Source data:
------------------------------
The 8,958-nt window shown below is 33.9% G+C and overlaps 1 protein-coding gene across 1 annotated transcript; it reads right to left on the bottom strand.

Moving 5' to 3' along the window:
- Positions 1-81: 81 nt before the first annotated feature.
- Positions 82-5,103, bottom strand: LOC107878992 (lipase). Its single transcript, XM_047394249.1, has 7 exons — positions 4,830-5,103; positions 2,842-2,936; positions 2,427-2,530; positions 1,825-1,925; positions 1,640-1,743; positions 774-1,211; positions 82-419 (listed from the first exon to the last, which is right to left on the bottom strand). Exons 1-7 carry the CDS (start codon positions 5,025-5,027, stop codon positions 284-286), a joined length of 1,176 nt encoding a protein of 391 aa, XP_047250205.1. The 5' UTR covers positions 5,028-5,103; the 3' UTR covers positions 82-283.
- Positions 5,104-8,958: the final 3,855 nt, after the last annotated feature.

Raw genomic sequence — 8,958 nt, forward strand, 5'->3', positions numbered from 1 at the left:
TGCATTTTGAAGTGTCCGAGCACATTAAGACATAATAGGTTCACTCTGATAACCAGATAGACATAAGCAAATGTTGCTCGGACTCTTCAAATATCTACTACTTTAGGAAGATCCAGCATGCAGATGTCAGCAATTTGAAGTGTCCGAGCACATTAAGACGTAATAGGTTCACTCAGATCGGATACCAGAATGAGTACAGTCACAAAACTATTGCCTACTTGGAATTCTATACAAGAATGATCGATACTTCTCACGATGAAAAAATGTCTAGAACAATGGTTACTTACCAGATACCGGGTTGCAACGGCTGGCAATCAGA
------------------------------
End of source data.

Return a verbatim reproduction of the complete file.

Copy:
The 8,958-nt window shown below is 33.9% G+C and overlaps 1 protein-coding gene across 1 annotated transcript; it reads right to left on the bottom strand.

Moving 5' to 3' along the window:
- Positions 1-81: 81 nt before the first annotated feature.
- Positions 82-5,103, bottom strand: LOC107878992 (lipase). Its single transcript, XM_047394249.1, has 7 exons — positions 4,830-5,103; positions 2,842-2,936; positions 2,427-2,530; positions 1,825-1,925; positions 1,640-1,743; positions 774-1,211; positions 82-419 (listed from the first exon to the last, which is right to left on the bottom strand). Exons 1-7 carry the CDS (start codon positions 5,025-5,027, stop codon positions 284-286), a joined length of 1,176 nt encoding a protein of 391 aa, XP_047250205.1. The 5' UTR covers positions 5,028-5,103; the 3' UTR covers positions 82-283.
- Positions 5,104-8,958: the final 3,855 nt, after the last annotated feature.

Raw genomic sequence — 8,958 nt, forward strand, 5'->3', positions numbered from 1 at the left:
TGCATTTTGAAGTGTCCGAGCACATTAAGACATAATAGGTTCACTCTGATAACCAGATAGACATAAGCAAATGTTGCTCGGACTCTTCAAATATCTACTACTTTAGGAAGATCCAGCATGCAGATGTCAGCAATTTGAAGTGTCCGAGCACATTAAGACGTAATAGGTTCACTCAGATCGGATACCAGAATGAGTACAGTCACAAAACTATTGCCTACTTGGAATTCTATACAAGAATGATCGATACTTCTCACGATGAAAAAATGTCTAGAACAATGGTTACTTACCAGATACCGGGTTGCAACGGCTGGCAATCAGA